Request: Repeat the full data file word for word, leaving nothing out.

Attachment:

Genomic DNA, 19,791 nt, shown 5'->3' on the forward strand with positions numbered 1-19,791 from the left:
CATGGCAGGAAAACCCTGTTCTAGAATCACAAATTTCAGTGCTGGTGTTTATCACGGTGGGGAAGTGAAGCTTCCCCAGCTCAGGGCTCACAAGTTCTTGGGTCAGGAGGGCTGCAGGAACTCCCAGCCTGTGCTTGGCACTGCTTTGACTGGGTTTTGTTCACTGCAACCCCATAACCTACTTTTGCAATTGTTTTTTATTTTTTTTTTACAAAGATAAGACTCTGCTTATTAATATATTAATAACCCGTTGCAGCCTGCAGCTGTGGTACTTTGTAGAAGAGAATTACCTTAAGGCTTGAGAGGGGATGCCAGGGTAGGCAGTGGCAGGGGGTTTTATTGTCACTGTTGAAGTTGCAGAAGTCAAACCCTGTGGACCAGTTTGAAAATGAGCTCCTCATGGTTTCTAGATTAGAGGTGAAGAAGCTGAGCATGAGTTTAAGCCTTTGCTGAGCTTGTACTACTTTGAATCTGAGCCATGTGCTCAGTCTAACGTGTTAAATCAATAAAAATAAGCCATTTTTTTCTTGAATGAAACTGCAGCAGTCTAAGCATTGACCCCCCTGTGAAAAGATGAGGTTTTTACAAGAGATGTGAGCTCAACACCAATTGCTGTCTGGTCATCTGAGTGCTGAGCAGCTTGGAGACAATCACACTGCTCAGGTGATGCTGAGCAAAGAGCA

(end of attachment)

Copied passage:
Genomic DNA, 19,791 nt, shown 5'->3' on the forward strand with positions numbered 1-19,791 from the left:
CATGGCAGGAAAACCCTGTTCTAGAATCACAAATTTCAGTGCTGGTGTTTATCACGGTGGGGAAGTGAAGCTTCCCCAGCTCAGGGCTCACAAGTTCTTGGGTCAGGAGGGCTGCAGGAACTCCCAGCCTGTGCTTGGCACTGCTTTGACTGGGTTTTGTTCACTGCAACCCCATAACCTACTTTTGCAATTGTTTTTTATTTTTTTTTTACAAAGATAAGACTCTGCTTATTAATATATTAATAACCCGTTGCAGCCTGCAGCTGTGGTACTTTGTAGAAGAGAATTACCTTAAGGCTTGAGAGGGGATGCCAGGGTAGGCAGTGGCAGGGGGTTTTATTGTCACTGTTGAAGTTGCAGAAGTCAAACCCTGTGGACCAGTTTGAAAATGAGCTCCTCATGGTTTCTAGATTAGAGGTGAAGAAGCTGAGCATGAGTTTAAGCCTTTGCTGAGCTTGTACTACTTTGAATCTGAGCCATGTGCTCAGTCTAACGTGTTAAATCAATAAAAATAAGCCATTTTTTTCTTGAATGAAACTGCAGCAGTCTAAGCATTGACCCCCCTGTGAAAAGATGAGGTTTTTACAAGAGATGTGAGCTCAACACCAATTGCTGTCTGGTCATCTGAGTGCTGAGCAGCTTGGAGACAATCACACTGCTCAGGTGATGCTGAGCAAAGAGCA